Obscurity of the Day: A Musiversicle — Try It on Your Piano

Here’s a really obscure entry from a fellow named H.H. Holden, distributed by the George Matthew Adams Service (in my book I say it was distributed by the New York Evening Mail, but it turns out they just purchased it from the Adams Service).

Musical comic strips (that is, strips in which a few lines of a song are offered) have been tried on occasion, rarely with any great success. Without a doubt, the longest-running strip of this type was Them Days is Gone Forever by Al Posen, but even that probably qualifies as a borderline obscurity.

This strip was first titled A Musiversicle — Try It On Your Piano when it debuted on December 3 1914, but then changed titles to Five Columns of Musical Comedy — Try It On Your Piano on December 14, then A Musical Comedy — Sing It, Whistle It, Try It On Your Piano the next week. The series stuck with that last name until the end, less than two months in, on January 27 1915. (These dates all based on the Philadelphia Public Ledger, but there may be longer runs lurking out there somewhere).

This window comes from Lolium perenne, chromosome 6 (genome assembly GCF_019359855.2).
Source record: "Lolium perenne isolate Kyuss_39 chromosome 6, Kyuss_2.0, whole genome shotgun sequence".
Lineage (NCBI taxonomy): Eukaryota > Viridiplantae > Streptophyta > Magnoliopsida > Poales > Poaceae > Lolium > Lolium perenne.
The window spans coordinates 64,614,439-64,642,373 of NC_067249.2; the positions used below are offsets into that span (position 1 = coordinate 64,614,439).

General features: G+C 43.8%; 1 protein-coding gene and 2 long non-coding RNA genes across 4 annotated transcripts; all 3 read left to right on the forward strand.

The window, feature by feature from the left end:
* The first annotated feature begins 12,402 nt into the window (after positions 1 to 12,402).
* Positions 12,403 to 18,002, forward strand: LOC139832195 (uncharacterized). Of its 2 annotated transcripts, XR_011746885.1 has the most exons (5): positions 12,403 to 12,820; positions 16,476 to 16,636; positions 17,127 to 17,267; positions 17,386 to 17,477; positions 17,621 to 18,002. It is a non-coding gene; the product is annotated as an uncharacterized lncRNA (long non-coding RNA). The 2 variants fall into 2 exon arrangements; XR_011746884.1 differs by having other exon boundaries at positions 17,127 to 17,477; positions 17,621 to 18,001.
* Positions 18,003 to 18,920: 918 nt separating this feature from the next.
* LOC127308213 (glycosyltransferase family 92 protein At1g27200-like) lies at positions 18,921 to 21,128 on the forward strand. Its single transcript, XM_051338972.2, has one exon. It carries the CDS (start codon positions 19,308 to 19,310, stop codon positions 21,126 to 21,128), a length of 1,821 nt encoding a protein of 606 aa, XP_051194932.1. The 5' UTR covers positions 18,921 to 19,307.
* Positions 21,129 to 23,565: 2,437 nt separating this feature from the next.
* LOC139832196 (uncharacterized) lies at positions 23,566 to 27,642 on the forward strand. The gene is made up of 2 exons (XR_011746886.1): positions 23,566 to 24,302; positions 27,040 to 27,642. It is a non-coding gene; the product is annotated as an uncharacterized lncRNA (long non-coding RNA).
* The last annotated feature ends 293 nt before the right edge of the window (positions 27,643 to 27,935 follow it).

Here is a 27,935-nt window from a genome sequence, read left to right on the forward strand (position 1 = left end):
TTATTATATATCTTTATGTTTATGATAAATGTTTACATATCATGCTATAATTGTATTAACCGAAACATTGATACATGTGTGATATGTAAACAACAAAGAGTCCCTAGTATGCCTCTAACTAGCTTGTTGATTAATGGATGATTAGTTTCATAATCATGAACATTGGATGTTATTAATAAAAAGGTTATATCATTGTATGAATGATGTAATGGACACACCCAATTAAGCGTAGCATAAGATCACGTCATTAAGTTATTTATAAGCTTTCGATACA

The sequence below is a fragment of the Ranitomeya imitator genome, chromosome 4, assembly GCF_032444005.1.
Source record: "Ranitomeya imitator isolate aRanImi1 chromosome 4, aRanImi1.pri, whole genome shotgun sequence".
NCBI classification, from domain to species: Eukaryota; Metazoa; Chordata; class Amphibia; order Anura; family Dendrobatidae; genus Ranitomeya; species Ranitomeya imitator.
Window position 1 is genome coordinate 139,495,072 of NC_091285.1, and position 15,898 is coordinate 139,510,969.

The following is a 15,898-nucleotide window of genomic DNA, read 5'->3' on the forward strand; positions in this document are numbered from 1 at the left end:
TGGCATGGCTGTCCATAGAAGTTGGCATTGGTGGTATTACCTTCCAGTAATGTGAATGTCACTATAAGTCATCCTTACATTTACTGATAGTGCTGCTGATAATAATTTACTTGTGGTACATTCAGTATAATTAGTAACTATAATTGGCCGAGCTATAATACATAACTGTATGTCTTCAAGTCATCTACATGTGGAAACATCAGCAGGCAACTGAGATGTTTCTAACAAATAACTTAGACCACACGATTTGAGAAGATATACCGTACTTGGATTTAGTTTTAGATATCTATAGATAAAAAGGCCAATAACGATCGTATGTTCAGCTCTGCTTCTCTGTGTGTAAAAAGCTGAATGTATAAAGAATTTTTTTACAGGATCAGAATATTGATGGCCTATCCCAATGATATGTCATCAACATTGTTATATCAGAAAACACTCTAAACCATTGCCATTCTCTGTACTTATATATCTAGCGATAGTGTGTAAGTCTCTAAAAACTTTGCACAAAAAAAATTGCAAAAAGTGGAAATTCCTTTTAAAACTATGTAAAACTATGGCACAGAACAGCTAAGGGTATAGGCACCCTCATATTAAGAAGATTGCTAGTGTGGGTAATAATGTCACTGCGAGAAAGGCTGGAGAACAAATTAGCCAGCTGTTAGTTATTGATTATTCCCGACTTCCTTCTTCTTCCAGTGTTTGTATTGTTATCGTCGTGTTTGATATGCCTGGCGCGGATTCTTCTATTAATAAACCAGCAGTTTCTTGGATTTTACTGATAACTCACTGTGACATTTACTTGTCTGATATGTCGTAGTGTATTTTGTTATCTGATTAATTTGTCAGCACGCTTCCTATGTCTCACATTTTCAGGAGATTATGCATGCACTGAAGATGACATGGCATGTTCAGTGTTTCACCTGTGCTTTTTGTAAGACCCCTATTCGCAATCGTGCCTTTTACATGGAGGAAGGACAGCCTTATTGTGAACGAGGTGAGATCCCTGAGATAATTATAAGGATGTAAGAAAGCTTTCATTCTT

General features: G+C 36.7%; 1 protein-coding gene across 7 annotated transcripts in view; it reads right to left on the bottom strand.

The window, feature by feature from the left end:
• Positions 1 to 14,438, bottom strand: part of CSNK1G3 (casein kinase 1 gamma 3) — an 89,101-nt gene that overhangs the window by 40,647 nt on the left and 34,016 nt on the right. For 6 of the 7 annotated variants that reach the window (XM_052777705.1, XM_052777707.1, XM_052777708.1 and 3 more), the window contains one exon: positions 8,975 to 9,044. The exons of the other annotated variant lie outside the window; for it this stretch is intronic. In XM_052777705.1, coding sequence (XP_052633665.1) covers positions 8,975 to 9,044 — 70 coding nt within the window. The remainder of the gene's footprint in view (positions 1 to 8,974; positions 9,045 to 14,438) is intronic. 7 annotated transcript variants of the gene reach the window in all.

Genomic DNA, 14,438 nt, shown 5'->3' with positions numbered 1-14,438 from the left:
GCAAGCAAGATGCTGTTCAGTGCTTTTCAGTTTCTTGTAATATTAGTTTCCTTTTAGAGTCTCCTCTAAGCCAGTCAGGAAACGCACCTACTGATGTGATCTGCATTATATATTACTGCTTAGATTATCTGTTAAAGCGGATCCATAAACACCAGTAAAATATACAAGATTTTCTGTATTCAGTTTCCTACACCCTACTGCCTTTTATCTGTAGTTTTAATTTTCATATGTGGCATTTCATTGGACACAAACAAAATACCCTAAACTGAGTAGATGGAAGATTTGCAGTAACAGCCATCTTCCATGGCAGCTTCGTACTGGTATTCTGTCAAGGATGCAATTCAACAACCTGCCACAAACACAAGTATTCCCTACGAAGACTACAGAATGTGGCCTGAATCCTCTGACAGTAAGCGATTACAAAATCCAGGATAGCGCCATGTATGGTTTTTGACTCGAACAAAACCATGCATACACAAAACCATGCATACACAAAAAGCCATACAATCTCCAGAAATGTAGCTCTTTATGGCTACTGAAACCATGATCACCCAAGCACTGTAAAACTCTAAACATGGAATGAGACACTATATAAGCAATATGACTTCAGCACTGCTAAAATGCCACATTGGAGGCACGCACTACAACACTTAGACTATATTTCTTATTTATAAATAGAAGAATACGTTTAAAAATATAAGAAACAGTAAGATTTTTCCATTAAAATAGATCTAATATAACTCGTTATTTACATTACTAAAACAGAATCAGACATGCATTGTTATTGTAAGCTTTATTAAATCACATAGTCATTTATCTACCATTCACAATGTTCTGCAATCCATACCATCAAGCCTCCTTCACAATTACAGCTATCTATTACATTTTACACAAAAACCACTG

I don’t know if Mr. Holden counted himself primarily as a songwriter or a cartoonist, but I can say that as far as I know, this was his sole contribution to the world of newspaper strips. A pity, as he had a pretty appealing style.

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